by John Vannie
Notre Dame and Michigan State renew their football rivalry on Saturday night for the first time since 2013. The Irish lead the overall series by 48-28-1 and have won the last three contests, although the Spartans are 10-7 during the last two decades. The participants will recognize the 50th anniversary of the epic 1966 clash between the schools that was known as the “Game of the Century”, which ended in a 10-10 tie. NBC will begin its national television broadcast at 7:30 PM Eastern time.
Spartan head coach Mark Dantonio is in his tenth season with the defending Big Ten champions. He has an 88-33 record overall and is 37-5 since 2013. This season, MSU is 1-0 and ranked #12 in the AP poll, which may be an overly optimistic placement for a team that is returning only three starters on offense and six on defense. Meanwhile, the Irish stand at 1-1 and cannot afford another loss if they are to keep alive any hope of crashing the playoff party on New Year’s Eve.
Both teams have struggled to establish an identity this season as new starters are getting their sea legs and competition is still very much open in several positions. Brian Kelly has selected DeShon Kizer as his quarterback and Josh Adams appears to be the most productive running back, while Equanimeous St. Brown has staked his claim to the wide receiver position alongside veteran Torii Hunter and slot man C.J. Sanders. Hunter, who sat out last week’s game against Nevada due to concussion symptoms, will play this week.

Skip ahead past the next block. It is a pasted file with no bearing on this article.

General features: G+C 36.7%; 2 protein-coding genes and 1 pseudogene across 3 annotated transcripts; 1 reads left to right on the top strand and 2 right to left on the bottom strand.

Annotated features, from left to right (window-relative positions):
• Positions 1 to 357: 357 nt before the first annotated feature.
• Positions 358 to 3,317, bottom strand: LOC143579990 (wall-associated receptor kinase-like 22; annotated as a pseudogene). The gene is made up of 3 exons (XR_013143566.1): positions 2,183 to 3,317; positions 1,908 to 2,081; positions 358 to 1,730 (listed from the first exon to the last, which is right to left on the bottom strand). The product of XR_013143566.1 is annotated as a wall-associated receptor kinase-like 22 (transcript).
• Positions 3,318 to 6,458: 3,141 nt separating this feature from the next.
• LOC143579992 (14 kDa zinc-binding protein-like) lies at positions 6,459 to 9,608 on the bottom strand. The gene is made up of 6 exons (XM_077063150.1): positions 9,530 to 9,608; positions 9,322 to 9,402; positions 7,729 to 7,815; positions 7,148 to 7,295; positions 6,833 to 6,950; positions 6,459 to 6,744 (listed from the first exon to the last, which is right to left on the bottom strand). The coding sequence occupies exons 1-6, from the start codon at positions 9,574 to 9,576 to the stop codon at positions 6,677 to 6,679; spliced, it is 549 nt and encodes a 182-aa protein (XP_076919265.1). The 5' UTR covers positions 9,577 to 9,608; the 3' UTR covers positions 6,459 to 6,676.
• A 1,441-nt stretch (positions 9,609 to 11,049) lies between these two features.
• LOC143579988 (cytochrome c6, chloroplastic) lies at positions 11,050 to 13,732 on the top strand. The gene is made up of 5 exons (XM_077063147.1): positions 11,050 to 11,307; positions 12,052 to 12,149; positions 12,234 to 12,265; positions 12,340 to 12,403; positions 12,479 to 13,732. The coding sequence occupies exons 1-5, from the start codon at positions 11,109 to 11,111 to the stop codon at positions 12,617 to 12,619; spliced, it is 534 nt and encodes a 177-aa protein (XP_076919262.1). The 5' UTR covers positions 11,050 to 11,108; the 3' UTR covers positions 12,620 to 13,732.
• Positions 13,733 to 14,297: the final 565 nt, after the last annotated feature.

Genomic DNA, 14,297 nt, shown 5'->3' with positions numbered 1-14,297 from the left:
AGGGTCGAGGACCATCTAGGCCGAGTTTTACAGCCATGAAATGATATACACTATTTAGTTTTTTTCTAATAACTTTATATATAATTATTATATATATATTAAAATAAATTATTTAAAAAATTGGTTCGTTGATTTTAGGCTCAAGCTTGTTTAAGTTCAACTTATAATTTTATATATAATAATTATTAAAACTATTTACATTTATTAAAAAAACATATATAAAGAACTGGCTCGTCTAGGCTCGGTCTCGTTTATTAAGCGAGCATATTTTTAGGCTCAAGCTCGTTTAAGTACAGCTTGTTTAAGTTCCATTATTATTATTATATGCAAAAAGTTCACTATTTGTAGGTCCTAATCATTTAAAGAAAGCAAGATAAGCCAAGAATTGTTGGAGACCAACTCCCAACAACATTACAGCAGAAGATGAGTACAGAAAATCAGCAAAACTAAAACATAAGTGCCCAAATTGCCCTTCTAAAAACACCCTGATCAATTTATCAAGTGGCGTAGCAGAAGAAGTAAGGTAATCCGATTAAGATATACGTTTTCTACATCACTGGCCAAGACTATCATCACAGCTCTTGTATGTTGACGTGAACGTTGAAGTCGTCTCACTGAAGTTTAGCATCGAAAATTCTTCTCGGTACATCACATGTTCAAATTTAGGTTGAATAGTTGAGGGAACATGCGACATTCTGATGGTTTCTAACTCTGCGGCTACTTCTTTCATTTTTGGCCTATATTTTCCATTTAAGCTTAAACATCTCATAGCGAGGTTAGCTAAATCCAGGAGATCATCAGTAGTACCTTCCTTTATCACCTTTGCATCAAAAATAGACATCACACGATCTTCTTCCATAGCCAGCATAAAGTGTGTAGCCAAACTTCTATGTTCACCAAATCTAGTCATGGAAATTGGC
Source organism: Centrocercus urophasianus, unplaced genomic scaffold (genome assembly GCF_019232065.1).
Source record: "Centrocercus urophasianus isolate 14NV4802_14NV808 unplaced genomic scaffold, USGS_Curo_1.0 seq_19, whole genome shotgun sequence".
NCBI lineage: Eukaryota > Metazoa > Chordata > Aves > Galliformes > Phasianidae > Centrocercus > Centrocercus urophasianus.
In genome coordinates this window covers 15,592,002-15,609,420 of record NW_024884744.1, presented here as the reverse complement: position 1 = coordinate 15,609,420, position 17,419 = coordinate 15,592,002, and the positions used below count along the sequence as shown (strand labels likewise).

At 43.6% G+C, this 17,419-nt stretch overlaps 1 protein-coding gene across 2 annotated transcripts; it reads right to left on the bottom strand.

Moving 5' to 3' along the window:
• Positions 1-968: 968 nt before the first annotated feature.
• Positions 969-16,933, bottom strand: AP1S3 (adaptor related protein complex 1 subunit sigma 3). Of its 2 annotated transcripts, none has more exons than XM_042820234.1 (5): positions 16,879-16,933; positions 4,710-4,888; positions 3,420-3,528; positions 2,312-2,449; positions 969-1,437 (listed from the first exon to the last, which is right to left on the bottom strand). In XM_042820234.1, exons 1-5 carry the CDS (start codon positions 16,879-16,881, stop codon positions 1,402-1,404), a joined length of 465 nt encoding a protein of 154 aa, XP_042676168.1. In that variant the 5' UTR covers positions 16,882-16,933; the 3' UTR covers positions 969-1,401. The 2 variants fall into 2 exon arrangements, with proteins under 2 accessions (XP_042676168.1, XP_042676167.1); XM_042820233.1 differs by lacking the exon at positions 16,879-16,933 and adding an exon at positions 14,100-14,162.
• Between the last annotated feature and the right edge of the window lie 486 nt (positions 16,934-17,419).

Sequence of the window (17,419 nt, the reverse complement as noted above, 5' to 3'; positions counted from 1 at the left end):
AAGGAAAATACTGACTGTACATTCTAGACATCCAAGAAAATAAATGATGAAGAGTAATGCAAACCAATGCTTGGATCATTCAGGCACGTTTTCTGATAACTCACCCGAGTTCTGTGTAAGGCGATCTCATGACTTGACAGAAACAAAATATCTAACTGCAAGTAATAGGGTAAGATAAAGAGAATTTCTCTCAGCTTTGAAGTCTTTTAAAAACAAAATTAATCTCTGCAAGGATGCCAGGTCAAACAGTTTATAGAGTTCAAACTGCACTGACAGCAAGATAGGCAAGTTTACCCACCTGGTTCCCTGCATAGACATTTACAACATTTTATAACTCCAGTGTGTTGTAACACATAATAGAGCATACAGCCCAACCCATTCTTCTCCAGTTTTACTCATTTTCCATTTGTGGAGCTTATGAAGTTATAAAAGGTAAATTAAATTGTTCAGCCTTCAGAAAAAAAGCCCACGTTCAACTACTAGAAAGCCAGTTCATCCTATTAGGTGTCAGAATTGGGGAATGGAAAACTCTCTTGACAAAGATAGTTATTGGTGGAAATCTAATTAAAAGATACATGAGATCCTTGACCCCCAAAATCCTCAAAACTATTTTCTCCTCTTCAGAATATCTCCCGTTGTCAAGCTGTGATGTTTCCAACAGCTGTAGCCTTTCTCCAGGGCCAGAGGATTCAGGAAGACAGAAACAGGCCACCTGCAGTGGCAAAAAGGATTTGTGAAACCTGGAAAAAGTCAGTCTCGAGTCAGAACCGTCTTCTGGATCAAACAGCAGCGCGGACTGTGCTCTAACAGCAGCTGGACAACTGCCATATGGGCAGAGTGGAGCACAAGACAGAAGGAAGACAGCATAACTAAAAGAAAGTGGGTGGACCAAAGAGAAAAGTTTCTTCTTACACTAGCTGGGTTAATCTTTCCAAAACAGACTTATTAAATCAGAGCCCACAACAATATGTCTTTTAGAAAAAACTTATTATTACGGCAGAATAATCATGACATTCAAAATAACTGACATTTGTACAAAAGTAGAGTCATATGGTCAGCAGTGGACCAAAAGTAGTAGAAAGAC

The Irish defense is still in flux as Brian VanGorder is still searching for a pass rusher, a third linebacker to complement Nyles Morgan and James Onwualu, and help in the secondary to patch holes at cornerback and safety. Freshman Devin Studstill appears to have captured the free safety spot after a strong performance last week.
Michigan State’s offense is also a work in progress. Quarterback Tyler O’Connor was unsettled in the pocket against Furman in the team’s opener despite a 13 for 18 performance. The offensive line struggled at times and the team committed numerous penalties. Defensively, the front four did not dominate as anticipated despite playing a decidedly weak opponent. The Spartans are coming off a bye week and should improve from their initial outing, since many players were starting for the first time and fundamentals often went by the wayside in the excitement. At this early stage, the pedigree of this team and its ultimate ceiling remain uncertain.
NOTRE DAME’S OFFENSE vs. MICHIGAN STATE’S DEFENSE
The Irish have a clear advantage at quarterback with Kizer, but this edge won’t translate on the scoreboard if the Spartans are able to stop the run and pressure Kizer in the pocket. Notre Dame’s offensive line disappointed against Texas and had its way with Nevada, but the group must continue to improve to pass this week’s test. Adams has demonstrated the best combination of quickness and power among the running backs, and it will be crucial to create lanes for him to keep MSU honest.